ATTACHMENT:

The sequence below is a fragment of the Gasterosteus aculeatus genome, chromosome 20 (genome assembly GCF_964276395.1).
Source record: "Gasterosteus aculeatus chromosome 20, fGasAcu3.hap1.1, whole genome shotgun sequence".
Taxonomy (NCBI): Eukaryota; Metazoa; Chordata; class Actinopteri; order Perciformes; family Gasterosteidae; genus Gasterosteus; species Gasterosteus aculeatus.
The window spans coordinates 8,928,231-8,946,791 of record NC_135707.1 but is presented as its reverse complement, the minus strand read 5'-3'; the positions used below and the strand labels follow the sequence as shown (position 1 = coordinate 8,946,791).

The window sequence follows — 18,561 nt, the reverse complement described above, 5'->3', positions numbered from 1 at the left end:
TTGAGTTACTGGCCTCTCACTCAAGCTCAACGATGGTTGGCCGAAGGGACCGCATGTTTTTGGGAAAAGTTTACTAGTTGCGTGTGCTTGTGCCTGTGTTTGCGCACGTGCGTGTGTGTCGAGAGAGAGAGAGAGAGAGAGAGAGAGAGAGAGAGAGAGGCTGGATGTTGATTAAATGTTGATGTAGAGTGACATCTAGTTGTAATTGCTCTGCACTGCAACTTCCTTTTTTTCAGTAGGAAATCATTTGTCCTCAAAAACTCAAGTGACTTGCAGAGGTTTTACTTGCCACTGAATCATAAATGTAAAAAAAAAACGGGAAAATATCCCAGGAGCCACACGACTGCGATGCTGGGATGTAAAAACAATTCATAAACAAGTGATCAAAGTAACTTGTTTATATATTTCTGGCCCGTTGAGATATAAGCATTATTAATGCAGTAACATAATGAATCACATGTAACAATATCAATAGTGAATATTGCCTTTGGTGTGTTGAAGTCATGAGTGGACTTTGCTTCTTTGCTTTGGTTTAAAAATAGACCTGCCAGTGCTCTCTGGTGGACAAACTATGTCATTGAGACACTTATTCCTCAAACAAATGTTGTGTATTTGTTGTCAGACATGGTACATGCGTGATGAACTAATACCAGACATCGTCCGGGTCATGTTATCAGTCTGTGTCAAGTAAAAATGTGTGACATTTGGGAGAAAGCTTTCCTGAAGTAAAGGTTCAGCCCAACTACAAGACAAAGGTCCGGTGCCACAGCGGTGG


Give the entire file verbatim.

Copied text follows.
The sequence below is a fragment of the Gasterosteus aculeatus genome, chromosome 20 (genome assembly GCF_964276395.1).
Source record: "Gasterosteus aculeatus chromosome 20, fGasAcu3.hap1.1, whole genome shotgun sequence".
Taxonomy (NCBI): Eukaryota; Metazoa; Chordata; class Actinopteri; order Perciformes; family Gasterosteidae; genus Gasterosteus; species Gasterosteus aculeatus.
The window spans coordinates 8,928,231-8,946,791 of record NC_135707.1 but is presented as its reverse complement, the minus strand read 5'-3'; the positions used below and the strand labels follow the sequence as shown (position 1 = coordinate 8,946,791).

The window sequence follows — 18,561 nt, the reverse complement described above, 5'->3', positions numbered from 1 at the left end:
TTGAGTTACTGGCCTCTCACTCAAGCTCAACGATGGTTGGCCGAAGGGACCGCATGTTTTTGGGAAAAGTTTACTAGTTGCGTGTGCTTGTGCCTGTGTTTGCGCACGTGCGTGTGTGTCGAGAGAGAGAGAGAGAGAGAGAGAGAGAGAGAGAGAGAGGCTGGATGTTGATTAAATGTTGATGTAGAGTGACATCTAGTTGTAATTGCTCTGCACTGCAACTTCCTTTTTTTCAGTAGGAAATCATTTGTCCTCAAAAACTCAAGTGACTTGCAGAGGTTTTACTTGCCACTGAATCATAAATGTAAAAAAAAAACGGGAAAATATCCCAGGAGCCACACGACTGCGATGCTGGGATGTAAAAACAATTCATAAACAAGTGATCAAAGTAACTTGTTTATATATTTCTGGCCCGTTGAGATATAAGCATTATTAATGCAGTAACATAATGAATCACATGTAACAATATCAATAGTGAATATTGCCTTTGGTGTGTTGAAGTCATGAGTGGACTTTGCTTCTTTGCTTTGGTTTAAAAATAGACCTGCCAGTGCTCTCTGGTGGACAAACTATGTCATTGAGACACTTATTCCTCAAACAAATGTTGTGTATTTGTTGTCAGACATGGTACATGCGTGATGAACTAATACCAGACATCGTCCGGGTCATGTTATCAGTCTGTGTCAAGTAAAAATGTGTGACATTTGGGAGAAAGCTTTCCTGAAGTAAAGGTTCAGCCCAACTACAAGACAAAGGTCCGGTGCCACAGCGGTGG